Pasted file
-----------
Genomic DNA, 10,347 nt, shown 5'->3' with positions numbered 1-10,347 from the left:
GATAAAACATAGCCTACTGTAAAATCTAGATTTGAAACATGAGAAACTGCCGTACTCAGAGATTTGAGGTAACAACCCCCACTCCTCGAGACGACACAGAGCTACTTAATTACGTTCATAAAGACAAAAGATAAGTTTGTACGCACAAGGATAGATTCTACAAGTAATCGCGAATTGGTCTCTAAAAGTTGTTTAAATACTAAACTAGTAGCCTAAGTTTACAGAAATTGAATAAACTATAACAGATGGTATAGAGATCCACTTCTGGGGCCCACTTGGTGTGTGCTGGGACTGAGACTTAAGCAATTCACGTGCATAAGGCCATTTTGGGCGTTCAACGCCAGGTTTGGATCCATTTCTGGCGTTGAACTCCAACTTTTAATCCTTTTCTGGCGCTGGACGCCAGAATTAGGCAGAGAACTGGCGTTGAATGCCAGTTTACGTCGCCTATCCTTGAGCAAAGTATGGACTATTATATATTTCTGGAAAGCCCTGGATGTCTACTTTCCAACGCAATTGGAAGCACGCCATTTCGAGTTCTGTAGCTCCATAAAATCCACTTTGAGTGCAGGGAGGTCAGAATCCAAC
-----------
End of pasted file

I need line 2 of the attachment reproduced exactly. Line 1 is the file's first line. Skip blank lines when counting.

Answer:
GATAAAACATAGCCTACTGTAAAATCTAGATTTGAAACATGAGAAACTGCCGTACTCAGAGATTTGAGGTAACAACCCCCACTCCTCGAGACGACACAGAGCTACTTAATTACGTTCATAAAGACAAAAGATAAGTTTGTACGCACAAGGATAGATTCTACAAGTAATCGCGAATTGGTCTCTAAAAGTTGTTTAAATACTAAACTAGTAGCCTAAGTTTACAGAAATTGAATAAACTATAACAGATGGTATAGAGATCCACTTCTGGGGCCCACTTGGTGTGTGCTGGGACTGAGACTTAAGCAATTCACGTGCATAAGGCCATTTTGGGCGTTCAACGCCAGGTTTGGATCCATTTCTGGCGTTGAACTCCAACTTTTAATCCTTTTCTGGCGCTGGACGCCAGAATTAGGCAGAGAACTGGCGTTGAATGCCAGTTTACGTCGCCTATCCTTGAGCAAAGTATGGACTATTATATATTTCTGGAAAGCCCTGGATGTCTACTTTCCAACGCAATTGGAAGCACGCCATTTCGAGTTCTGTAGCTCCATAAAATCCACTTTGAGTGCAGGGAGGTCAGAATCCAAC